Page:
“Awake,” I respond.

The stranger enters. She is a shadow figure until she walks across the room and raises the blinds.

“Hello, Madison. Time to get dressed.”

I am so stunned I can hardly talk. The visitor is slender, pretty, no pregnancy, but there is no mistake—the curly hair, a mole on her left cheek, and bow-shaped lips are the same woman I drew last night. She is the beginning—a puzzle piece with no visible master blueprint. Already we are entangled, and she does not know it. And I wish I didn’t.

“You slept at the desk?” She seems surprised.

“I… I guess so.”

“You’ve been drawing?”

I close the pad and will not let her see this, but… she knows her condition, doesn’t she? Words swell in my throat. The urge to speak rises. The discerning mind attempts to hold a wild horse in place. Say nothing, Madison! Stop. Shush! it warns. But the question I must ask is already forming.

She holds out her hand. “My name is Stacey… Agent Stacey Wise.”

I take her hand. Her grip is solid and muscular.

My words rush out.

“You’re pregnant, aren’t you?”

Her eyes shift. She pauses. A lifetime passes that she quickly conceals. Her surprise briefly reveals the secret she carries. I know what it’s like to keep secrets. The lockbox opens, and one must shut it before the demon escapes. A slight smile crosses her lips.

“Pregnant?” Her voice is light and manicured. “Wrong person, I’m afraid. What makes you think I am pregnant?”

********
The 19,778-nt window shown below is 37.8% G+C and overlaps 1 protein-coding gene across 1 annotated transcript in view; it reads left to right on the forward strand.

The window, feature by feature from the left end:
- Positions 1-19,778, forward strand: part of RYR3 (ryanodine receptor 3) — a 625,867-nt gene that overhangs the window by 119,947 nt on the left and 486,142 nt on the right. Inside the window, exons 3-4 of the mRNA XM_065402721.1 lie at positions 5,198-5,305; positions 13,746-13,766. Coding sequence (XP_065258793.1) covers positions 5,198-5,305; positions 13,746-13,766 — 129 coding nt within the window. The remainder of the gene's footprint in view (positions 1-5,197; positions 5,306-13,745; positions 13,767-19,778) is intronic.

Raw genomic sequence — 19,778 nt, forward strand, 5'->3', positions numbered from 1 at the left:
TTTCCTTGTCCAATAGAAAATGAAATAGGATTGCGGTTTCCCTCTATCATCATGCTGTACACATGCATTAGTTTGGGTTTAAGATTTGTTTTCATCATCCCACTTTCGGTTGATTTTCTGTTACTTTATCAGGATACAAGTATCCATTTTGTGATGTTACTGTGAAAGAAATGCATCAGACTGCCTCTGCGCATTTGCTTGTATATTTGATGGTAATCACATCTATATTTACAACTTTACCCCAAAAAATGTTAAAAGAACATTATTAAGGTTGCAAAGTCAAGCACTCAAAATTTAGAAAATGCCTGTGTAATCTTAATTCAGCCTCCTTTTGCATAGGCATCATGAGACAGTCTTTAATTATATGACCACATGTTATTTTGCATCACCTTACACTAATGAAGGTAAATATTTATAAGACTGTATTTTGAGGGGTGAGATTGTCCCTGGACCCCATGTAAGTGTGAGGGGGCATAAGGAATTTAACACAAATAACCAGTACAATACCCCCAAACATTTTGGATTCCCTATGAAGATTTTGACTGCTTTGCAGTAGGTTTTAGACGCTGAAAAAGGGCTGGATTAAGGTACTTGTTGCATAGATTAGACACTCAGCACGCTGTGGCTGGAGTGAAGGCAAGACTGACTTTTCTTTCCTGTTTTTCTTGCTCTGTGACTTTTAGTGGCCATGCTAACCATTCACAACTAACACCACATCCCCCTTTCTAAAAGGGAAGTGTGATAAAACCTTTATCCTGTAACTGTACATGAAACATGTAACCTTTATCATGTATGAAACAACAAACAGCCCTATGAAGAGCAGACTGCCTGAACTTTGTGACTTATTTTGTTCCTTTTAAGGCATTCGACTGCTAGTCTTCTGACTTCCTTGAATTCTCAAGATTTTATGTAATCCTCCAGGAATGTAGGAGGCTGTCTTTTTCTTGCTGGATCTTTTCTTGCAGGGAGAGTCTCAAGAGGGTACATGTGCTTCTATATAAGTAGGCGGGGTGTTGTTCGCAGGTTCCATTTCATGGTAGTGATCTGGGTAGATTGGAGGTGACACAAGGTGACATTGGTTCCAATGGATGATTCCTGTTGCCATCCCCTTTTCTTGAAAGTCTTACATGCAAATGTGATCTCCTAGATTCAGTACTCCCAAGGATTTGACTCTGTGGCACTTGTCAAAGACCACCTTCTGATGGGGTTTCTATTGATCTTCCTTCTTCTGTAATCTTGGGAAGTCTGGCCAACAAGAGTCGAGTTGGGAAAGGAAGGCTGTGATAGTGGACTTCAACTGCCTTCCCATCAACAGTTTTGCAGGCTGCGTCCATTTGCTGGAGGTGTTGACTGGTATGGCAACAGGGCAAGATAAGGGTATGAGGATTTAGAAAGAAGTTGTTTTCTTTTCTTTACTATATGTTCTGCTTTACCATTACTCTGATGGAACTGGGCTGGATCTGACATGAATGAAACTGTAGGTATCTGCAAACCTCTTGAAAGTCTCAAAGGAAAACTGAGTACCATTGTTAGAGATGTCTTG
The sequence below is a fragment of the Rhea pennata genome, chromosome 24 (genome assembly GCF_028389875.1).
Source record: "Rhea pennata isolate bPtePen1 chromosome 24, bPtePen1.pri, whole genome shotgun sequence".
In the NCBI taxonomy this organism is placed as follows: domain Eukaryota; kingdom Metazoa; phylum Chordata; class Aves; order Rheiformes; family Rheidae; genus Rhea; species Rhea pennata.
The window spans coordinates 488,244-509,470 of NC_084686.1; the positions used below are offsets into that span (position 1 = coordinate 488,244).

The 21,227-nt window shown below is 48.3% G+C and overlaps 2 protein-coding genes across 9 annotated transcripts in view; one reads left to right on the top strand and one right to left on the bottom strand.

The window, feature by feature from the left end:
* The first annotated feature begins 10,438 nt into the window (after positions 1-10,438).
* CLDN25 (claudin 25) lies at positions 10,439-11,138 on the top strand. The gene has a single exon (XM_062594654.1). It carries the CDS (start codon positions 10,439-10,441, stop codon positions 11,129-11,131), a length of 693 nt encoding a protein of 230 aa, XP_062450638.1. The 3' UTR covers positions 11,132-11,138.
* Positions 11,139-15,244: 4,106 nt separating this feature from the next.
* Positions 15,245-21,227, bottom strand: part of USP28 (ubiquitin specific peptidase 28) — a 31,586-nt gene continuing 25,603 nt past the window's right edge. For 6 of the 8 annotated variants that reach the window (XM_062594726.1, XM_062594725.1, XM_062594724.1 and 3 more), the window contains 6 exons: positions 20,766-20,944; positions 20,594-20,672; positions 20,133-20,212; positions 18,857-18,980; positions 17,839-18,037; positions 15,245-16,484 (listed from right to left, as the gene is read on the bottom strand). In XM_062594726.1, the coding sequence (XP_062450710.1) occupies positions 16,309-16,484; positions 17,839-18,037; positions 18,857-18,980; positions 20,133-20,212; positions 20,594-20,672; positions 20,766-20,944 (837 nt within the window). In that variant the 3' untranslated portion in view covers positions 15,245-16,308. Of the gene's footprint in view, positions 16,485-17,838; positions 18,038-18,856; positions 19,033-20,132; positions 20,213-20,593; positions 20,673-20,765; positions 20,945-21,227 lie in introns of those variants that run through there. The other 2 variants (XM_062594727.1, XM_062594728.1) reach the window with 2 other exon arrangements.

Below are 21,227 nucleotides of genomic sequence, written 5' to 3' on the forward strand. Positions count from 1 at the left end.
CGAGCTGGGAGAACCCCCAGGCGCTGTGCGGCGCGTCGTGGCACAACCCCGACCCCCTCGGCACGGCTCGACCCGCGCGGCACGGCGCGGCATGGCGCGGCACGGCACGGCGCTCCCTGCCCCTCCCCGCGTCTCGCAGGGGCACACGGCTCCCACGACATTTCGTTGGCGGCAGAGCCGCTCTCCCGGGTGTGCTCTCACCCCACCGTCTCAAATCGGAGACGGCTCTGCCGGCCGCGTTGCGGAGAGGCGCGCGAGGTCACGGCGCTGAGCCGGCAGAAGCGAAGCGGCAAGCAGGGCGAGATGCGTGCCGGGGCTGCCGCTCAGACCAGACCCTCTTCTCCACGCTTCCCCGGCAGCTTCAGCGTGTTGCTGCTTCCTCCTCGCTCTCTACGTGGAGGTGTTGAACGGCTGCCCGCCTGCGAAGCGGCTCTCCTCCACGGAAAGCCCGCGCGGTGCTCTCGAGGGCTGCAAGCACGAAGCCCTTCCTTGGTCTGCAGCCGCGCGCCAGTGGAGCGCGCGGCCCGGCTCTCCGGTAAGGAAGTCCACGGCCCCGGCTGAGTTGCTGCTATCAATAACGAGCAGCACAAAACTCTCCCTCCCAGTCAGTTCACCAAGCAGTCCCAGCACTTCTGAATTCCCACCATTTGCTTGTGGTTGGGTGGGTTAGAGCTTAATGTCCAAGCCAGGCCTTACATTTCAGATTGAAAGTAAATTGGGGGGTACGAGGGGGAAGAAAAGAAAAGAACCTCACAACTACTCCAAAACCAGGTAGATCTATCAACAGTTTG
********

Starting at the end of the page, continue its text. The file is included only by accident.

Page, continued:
“Your skin,” is my quick reply. There’s no way I’m telling anyone that a voice comes to me out of nowhere and reveals things I should not know.

“My skin?” She laughs. “What about my skin?”

“It is smooth, toned, and luminous, perhaps a hormonal change.”

“Well, how about a smooth, dark-roast coffee?” Steam rises from two large cups she brought with her and set on the dresser. She brushes the question aside like lint off her shirt.

She has her reasons for keeping this secret hidden, and I'm sure it will be revealed.

“Coffee sounds good.”

She grins at my response.

“Don’t suppose you have anything to make it a bit Irish?” I ask while examining her every feature.

“Hmm, I suppose we can liven it up.” She opens the bottom dresser drawer, pulls out a bottle of Woodford, and pours a shot of liquid amber into each coffee, handing one to me.

I get up and we raise our drinks.

“Cheers.” It is an odd beginning between strangers. I dismiss any doubts about who is in the drawing. It is her secret… and now mine as well. The future will play us out as it will.